Move Along, Nothing to Enjoy Here
July 12, 2008 12:33 AM
This is getting serious. Reports in the comments for yesterday's entry have yielded stories about people accosted by security through the speaker in a parking ramp elevator, as well as being told by actual security guards to move along.
Viewed from the sidewalk on Seventh Street. No skyway infringement needed.
I've never experienced that, and I hope I never do. Frankly, it's very unsavory for both the city of Minneapolis and the Minnesota Twins. If the policy has actually been changed, a very big mistake is being made. I'm quite sure that the team is not behind it, and perhaps better do something -- quickly -- before their new prized location gets a very black mark against it.
My guess is that the team wants every fan in Twins Territory to come by and take a look, and maybe snap a picture. That's the best way to encourage ongoing excitement among the fan base. Chasing people off -- as if they are criminals -- for taking a peek is a pretty good way to ice the fan base. Chase the die-hard ballpark geeks off and the insult gets amplified pretty quickly.
Let me expand just a little bit on what I said yesterday. Keeping people from sleeping in the skyways is a Very Good Thing. Likewise, keeping panhandlers moving toward the exit is wise.
Musicians may be a gray area. If they're good, no problem. That's a really warm and welcome part of the culture. But if they're bad and it's just a fancy panhandling act, well that probably shouldn't be tolerated. Of course, they can't send music critics out to sort through them, but there's a common sense principle which applies.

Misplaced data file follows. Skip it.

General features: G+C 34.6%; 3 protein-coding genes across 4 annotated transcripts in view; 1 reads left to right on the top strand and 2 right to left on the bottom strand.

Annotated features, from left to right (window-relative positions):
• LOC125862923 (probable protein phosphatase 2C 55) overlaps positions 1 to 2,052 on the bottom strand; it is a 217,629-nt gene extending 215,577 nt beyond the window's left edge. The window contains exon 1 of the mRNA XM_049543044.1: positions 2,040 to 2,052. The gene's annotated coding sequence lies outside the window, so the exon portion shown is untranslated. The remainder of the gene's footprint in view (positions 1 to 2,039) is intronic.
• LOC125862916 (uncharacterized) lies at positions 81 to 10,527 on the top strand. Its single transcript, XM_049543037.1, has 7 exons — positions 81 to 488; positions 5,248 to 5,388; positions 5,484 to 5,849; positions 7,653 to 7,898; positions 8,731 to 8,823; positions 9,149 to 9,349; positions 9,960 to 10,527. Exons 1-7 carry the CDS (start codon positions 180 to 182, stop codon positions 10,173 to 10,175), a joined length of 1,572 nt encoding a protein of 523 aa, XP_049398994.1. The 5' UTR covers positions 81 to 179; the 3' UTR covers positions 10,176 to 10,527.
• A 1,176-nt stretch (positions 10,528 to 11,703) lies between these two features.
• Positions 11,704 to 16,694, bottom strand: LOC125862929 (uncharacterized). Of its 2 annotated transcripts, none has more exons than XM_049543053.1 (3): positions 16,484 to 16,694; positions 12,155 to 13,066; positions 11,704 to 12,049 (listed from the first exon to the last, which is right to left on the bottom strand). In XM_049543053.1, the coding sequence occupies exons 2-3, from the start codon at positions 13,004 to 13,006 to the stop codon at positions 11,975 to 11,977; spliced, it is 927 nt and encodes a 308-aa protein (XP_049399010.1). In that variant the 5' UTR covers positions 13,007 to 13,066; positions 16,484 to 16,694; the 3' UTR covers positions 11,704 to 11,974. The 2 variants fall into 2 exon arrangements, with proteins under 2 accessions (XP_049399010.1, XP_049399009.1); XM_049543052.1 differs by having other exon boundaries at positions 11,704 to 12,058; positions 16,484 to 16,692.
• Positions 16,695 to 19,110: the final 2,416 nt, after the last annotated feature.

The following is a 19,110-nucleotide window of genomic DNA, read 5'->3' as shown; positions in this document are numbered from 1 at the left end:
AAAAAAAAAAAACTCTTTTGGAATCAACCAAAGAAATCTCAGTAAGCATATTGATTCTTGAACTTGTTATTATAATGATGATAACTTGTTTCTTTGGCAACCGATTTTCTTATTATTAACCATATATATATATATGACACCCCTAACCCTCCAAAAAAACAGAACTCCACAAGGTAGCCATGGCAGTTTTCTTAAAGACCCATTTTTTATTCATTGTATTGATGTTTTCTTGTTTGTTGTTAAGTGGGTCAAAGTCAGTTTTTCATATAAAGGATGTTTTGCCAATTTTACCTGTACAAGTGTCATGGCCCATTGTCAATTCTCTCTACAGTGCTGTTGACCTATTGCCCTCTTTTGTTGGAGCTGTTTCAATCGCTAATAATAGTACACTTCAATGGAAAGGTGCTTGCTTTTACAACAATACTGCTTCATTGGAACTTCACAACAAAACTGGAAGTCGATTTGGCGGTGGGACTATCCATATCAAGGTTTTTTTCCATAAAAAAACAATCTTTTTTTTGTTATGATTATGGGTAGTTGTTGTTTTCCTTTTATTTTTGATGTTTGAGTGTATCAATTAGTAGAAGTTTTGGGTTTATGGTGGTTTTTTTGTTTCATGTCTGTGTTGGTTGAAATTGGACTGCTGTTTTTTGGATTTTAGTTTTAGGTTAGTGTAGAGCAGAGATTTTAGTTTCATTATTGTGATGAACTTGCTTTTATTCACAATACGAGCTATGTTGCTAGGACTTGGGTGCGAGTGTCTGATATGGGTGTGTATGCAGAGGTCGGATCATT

Unfortunately, security policies often eschew common sense for rigidity and fearfulness. Those who are making these decisions (and their legal counsel) need to take a collective deep breath and come in off the ledge.
When it comes to skyway security, baseball fans are relatively benign. They come down past Target Center because they are curious and excited. Why would anyone want to stop that?
I'm happy to report that I have now booked my Shea Stadium/Yankee Stadium Farewell Tour! I'll be seeing both parks on the weekend of September 13 in a whirlwind 39-hour escapade. Of course, I'll be bringing my camera so you all can join in the fun.
I mentioned this last week in the comments, but my beloved Olympus C-2100UZ camera developed some dead pixels on its sensor after six years and about 16,000 photographs (many of the ballpark site). If you look closely, images from the past six weeks have a green dot near the center. We can't have that!
The new camera, the Olympus SP-570UZ, is finally here, and I'll be taking it down to the site sometime next week (hopefully not to be shooed away by a misguided security policy).
Here are a few recent images from the dying camera. Sorry about the dot (minimized on these images by reducing resolution and increasing compression), but the images of the steel work on the plaza are really worth it.
The plaza as seen from the B ramp.
Serious home dugout work in progress.
Now we know what the English phone booths were for...
Work on the pavilion in center.
Viewed from an A ramp elevator lobby.
Steps, skyway, and plaza intersect.
From the ground beneath the troubled skyway.
To utilized enhanced comment features, please enable cookies in your browser.
This page was last modified on January 21, 2010.
"You talk about the magic, the aura, but what really makes a stadium is the fans. Concrete doesn't talk back to you. Chairs don't talk back to you. It's the people who are there, day in, day out, that makes the place magic."